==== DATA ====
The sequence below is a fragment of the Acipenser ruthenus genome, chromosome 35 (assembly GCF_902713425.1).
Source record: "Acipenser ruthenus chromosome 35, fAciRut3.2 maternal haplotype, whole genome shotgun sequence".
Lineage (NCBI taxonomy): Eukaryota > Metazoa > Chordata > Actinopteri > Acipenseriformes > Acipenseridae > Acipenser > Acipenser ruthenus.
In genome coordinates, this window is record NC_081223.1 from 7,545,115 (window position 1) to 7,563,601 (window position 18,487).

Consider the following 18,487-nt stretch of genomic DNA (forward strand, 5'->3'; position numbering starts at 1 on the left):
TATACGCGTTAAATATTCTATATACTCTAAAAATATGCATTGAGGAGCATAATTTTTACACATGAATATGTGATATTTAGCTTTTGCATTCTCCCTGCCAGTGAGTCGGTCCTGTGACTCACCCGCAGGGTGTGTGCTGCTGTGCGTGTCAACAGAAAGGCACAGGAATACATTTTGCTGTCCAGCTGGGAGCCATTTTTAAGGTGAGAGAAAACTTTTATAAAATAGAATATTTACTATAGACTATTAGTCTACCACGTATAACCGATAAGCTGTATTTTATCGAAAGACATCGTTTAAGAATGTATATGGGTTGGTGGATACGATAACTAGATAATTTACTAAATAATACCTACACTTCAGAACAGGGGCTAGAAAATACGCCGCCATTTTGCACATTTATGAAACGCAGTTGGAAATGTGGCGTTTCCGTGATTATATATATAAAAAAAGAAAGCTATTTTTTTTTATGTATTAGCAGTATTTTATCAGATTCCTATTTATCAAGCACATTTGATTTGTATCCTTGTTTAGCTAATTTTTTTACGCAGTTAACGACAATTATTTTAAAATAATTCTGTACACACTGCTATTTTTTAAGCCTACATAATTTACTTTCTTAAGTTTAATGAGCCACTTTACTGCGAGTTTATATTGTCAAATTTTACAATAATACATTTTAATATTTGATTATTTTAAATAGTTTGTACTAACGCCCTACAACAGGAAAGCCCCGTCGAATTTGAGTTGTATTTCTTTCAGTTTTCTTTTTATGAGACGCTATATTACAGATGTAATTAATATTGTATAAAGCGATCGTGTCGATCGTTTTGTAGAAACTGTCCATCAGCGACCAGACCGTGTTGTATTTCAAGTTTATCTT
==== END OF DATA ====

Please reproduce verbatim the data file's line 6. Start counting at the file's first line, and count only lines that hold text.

TATACGCGTTAAATATTCTATATACTCTAAAAATATGCATTGAGGAGCATAATTTTTACACATGAATATGTGATATTTAGCTTTTGCATTCTCCCTGCCAGTGAGTCGGTCCTGTGACTCACCCGCAGGGTGTGTGCTGCTGTGCGTGTCAACAGAAAGGCACAGGAATACATTTTGCTGTCCAGCTGGGAGCCATTTTTAAGGTGAGAGAAAACTTTTATAAAATAGAATATTTACTATAGACTATTAGTCTACCACGTATAACCGATAAGCTGTATTTTATCGAAAGACATCGTTTAAGAATGTATATGGGTTGGTGGATACGATAACTAGATAATTTACTAAATAATACCTACACTTCAGAACAGGGGCTAGAAAATACGCCGCCATTTTGCACATTTATGAAACGCAGTTGGAAATGTGGCGTTTCCGTGATTATATATATAAAAAAAGAAAGCTATTTTTTTTTATGTATTAGCAGTATTTTATCAGATTCCTATTTATCAAGCACATTTGATTTGTATCCTTGTTTAGCTAATTTTTTTACGCAGTTAACGACAATTATTTTAAAATAATTCTGTACACACTGCTATTTTTTAAGCCTACATAATTTACTTTCTTAAGTTTAATGAGCCACTTTACTGCGAGTTTATATTGTCAAATTTTACAATAATACATTTTAATATTTGATTATTTTAAATAGTTTGTACTAACGCCCTACAACAGGAAAGCCCCGTCGAATTTGAGTTGTATTTCTTTCAGTTTTCTTTTTATGAGACGCTATATTACAGATGTAATTAATATTGTATAAAGCGATCGTGTCGATCGTTTTGTAGAAACTGTCCATCAGCGACCAGACCGTGTTGTATTTCAAGTTTATCTT